Bristol Fine Art

In a major clear out of my studio I find a small paper bag of unused purple pigment. It must be about 10 years old. I pull it out of the cupboard and lay it on the table. I'm not sure what's the best way to use this so decide to pop up to the nearest art shop for some advice.

Usually I cycle everywhere in Bristol. It's the fastest way to travel through town, speeding past the traffic, knowing you will make it to your destination in time. But today I decide take my time and walk. I walk slowly from my studio to Bristol Fine Art I look over into the skyline over the rooftops and my eyes follow the chimneys of the tall victorian buildings as they wiggle their way down the hill towards the centre of town.

I arrive at Bristol Fine Art and ask the owner, Nick, about the pigments. Nick advises me to mix the pigment with gum arabic so I can experiment printing with the pure pigment instead of my cheap watercolours. He opens up a box on the floor with bottles of pigments that have just arrived. He shows me a bottle of blue rocks which have been hammered into small pieces at the factory. It's cobalt blue. Beautiful iridescent glowing rocks. A moment to wonder at the magic of this planet. This is cobalt blue in its natural source, luminescent in the jar like treasure. Nick will go through the box later and see what other colours have arrived. These are for display only. I can't wait to discover the rest of the pigments he has ordered. I buy the gum arabic and head back to my studio.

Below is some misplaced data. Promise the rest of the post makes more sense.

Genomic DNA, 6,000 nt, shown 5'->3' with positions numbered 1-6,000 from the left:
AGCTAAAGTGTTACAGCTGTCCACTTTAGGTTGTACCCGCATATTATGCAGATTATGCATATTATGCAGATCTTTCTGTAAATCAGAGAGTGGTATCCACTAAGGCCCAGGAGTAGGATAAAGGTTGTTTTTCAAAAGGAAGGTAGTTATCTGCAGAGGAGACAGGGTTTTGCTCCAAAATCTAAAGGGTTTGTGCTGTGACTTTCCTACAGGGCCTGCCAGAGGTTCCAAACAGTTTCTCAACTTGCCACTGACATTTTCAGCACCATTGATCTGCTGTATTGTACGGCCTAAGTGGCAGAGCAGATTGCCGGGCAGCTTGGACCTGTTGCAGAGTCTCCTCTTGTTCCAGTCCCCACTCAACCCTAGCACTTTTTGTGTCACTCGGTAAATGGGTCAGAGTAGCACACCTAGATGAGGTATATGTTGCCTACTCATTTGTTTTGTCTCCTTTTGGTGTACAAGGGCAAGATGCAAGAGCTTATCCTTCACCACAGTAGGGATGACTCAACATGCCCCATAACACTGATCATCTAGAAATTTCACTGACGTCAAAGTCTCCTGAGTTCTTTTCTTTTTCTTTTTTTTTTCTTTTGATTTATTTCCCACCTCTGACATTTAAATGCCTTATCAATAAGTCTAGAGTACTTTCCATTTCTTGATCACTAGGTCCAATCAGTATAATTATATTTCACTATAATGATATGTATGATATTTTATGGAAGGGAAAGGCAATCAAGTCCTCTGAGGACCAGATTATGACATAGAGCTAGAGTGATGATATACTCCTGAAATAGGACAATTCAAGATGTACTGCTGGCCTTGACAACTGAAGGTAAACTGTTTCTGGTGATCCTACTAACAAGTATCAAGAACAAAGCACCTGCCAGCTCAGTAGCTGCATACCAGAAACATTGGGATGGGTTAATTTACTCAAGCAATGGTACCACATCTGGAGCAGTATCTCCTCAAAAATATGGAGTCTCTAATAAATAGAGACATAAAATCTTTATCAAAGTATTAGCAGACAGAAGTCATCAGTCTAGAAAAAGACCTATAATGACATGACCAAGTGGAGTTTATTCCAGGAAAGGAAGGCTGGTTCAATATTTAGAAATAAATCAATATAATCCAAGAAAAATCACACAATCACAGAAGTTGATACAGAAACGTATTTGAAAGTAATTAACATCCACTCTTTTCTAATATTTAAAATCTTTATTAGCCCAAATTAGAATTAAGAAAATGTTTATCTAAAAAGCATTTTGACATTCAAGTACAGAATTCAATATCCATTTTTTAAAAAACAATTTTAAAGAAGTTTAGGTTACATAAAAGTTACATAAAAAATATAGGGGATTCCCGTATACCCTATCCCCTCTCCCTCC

Amelie and Melanie - Japanese Antiques

On my way back I am looking in the windows of the shops on Park Row. (Put in right order) A hair dresser, a Kimono shop, ceramic gallery, and behind the glass of the next shop on a shelf sit a group of tiny netsuke. This Japanese antique shop is across the road from my studio, right on my doorstep, and I haven't taken notice before. Was I really rushing around that much?

Mel

I ring the doorbell. A young woman answers and lets me in. I introduce myself and ask if it is possible to see the netsuke collection. Her name is Mel. She brings me into the back of the shop, disappears for a moment and comes back through with a box full of tiny Japanese netsuke. They are beautiful and delicately carved objects. I mention Edmund De Waal's book. Of course she has read it and agrees the netsuke play a crucial yet small part in Edmund's search for his roots. I ask if there would be a possibly to draw the netsuke. She sees no reason why not but they will be busy at Antique fairs over the the next couple of months. She gives me her card with contact details.